Ask Melanie

Does adding children's names to the deeds of a Hong Kong flat involve any duty or tax?

Melanie Nutbeam, a certified financial planner based in Hong Kong, addresses common personal finance queries. Send your questions to [email protected]

PUBLISHED : Monday, 25 February, 2013, 12:00am
UPDATED : Thursday, 07 May, 2015, 12:48pm

My husband and I have owned our flat here for more than 35 years. For succession planning, we would like to add the names of our two children (living and working abroad) to the title deeds of the property. Would this involve any duty or tax at any stage and, if so, would it be wise to do it in the current financial climate? We are about to start making our wills.

Adding your children's names to the title deeds for your home, even if no money changes hands, is thought a conveyance of rights and benefits. As such, stamp duty, based on the market value of the property and the portion transferred, is payable within 30 days of the transfer. Stamp duty rates are incremental and work out at around 3 to 4 per cent of the value of Hong Kong properties worth more than HK$6 million.

If your children are not permanent residents they will be exempt, as close relatives, from the new additional 15 per cent buyer's stamp duty payable on acquisitions of residential property by non-permanent residents of Hong Kong.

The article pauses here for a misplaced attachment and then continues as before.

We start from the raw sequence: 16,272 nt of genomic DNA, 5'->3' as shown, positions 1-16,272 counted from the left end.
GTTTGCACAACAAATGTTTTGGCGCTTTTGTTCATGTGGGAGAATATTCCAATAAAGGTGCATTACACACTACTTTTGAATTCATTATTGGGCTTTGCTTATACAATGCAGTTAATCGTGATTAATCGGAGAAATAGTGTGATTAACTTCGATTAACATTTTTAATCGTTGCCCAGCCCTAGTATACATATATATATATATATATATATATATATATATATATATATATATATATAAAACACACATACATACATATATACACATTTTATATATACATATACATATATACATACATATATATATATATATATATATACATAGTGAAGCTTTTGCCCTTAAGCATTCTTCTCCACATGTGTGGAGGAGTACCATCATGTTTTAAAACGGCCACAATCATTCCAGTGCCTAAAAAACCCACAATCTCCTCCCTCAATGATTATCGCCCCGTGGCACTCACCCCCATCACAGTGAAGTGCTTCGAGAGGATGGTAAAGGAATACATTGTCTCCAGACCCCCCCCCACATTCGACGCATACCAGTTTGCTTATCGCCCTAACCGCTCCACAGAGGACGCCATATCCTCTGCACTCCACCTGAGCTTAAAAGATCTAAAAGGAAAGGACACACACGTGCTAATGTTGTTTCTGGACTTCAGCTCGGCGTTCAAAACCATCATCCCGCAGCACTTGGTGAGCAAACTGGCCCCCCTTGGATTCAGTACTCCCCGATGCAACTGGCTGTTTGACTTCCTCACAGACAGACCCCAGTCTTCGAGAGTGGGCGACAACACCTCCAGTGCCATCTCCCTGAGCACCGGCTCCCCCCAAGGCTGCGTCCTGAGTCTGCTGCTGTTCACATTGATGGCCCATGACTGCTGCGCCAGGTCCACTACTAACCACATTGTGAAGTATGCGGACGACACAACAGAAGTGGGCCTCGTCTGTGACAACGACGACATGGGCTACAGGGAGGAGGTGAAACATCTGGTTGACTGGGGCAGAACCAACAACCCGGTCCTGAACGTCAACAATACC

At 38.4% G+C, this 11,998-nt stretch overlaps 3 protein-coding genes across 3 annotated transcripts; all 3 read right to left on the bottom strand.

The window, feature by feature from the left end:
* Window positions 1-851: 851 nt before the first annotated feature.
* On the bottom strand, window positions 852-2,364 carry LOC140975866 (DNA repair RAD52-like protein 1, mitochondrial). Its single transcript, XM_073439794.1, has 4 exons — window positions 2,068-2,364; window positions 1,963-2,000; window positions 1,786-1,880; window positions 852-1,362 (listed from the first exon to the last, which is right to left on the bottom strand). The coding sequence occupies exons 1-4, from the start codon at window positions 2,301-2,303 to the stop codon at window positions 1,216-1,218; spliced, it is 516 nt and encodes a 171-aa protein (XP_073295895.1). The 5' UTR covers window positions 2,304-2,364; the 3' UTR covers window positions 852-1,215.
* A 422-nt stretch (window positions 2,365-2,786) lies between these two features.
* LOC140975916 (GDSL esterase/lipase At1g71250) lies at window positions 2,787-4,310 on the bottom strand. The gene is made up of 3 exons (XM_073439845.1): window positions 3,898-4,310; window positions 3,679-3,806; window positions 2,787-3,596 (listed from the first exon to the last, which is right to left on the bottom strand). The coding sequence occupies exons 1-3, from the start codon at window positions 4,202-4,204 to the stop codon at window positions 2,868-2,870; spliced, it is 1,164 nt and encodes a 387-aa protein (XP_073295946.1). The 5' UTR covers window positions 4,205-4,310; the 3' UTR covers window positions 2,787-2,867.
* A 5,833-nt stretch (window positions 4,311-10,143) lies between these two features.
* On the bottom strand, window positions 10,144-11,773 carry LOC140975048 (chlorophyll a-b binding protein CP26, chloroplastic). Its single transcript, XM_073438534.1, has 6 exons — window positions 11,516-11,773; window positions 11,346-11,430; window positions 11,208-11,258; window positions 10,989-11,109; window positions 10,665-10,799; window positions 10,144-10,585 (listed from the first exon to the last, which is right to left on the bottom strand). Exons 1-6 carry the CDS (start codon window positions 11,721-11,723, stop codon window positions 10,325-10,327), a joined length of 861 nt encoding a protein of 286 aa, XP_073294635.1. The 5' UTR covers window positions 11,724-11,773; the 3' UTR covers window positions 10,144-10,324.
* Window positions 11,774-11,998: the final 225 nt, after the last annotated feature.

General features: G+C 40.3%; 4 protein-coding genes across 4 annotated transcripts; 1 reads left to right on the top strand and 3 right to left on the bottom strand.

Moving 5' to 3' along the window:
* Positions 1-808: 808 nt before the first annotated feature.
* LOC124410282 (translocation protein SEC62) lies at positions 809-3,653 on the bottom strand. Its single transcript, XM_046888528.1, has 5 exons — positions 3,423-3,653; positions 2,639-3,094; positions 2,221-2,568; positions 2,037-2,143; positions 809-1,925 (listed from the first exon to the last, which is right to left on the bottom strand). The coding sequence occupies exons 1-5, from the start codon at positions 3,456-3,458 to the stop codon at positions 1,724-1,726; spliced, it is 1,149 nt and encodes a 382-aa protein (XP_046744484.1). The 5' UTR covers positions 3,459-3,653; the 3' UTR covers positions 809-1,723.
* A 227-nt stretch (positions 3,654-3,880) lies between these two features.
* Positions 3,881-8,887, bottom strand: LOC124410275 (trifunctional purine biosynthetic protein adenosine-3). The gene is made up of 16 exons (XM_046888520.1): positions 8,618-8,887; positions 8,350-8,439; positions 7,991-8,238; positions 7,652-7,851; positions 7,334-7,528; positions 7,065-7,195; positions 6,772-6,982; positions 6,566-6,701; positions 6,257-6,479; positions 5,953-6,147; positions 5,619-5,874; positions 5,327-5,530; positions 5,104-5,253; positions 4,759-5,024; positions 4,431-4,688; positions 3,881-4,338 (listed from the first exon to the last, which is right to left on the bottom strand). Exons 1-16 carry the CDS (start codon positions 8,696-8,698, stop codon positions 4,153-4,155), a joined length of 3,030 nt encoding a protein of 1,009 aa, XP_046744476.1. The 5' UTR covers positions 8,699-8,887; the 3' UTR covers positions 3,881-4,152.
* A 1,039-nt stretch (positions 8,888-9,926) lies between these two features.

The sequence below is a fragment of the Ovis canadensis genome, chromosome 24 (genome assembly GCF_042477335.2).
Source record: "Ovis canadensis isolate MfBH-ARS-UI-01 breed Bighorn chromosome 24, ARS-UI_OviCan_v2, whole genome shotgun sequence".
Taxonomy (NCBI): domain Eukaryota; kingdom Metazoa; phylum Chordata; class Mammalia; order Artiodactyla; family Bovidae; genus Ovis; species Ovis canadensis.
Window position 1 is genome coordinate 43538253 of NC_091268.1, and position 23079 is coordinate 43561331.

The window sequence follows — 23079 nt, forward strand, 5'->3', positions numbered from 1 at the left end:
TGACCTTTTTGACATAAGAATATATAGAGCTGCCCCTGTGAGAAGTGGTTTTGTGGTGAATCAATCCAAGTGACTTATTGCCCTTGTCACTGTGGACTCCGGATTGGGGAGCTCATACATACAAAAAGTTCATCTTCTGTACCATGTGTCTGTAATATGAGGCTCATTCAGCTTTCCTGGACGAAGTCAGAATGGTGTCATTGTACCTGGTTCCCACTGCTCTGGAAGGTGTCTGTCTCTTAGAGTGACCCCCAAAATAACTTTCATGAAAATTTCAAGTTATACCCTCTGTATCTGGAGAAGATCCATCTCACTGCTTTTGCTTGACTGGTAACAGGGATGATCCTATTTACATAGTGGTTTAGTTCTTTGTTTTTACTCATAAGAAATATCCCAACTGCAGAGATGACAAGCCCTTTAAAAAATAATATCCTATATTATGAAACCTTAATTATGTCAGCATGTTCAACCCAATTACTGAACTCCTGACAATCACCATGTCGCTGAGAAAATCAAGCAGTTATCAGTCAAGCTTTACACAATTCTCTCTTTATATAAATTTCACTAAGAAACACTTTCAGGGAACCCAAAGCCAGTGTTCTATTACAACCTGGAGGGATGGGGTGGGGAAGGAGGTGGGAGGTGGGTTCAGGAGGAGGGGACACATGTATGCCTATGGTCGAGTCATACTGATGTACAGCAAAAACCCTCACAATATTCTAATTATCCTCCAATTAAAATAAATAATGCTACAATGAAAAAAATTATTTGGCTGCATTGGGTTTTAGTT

However, if your children sell their interest within six to 36 months of transfer, 10 to 20 per cent special stamp duty will be payable.

To avoid triggering stamp duty charges you should not add your children's names to the title of your home. This will also avoid possible ownership complications, including those that might arise if your children die before you.

If you wish to be certain your children will ultimately receive half each of the value of the property, you and your husband should both prepare wills that provide for this.

Assuming your home is held in the names of you and your husband, on the death of the first of you, the survivor will automatically own 100 per cent of the property. No stamp duty or other tax is payable when the property passes to the surviving spouse. On the death of that spouse, the terms of his or her will are brought into effect. Assuming no subsequent changes have been made, this will provide for your children to inherit the property as part of the estate of the deceased. Again, no stamp duty or tax is payable at that stage. It will only be payable when the property is ultimately sold.

As there are likely to be tax implications of owning the property within the jurisdictions in which each of your children live, you should discuss this aspect with your children and/or the solicitor preparing your wills. It may be that providing for estate assets (including the home) to be held in a trust set up under the terms of your will produces greater flexibility for your children. This flexibility might include deciding a preferred time to sell the property and providing protection against creditor and matrimonial claims.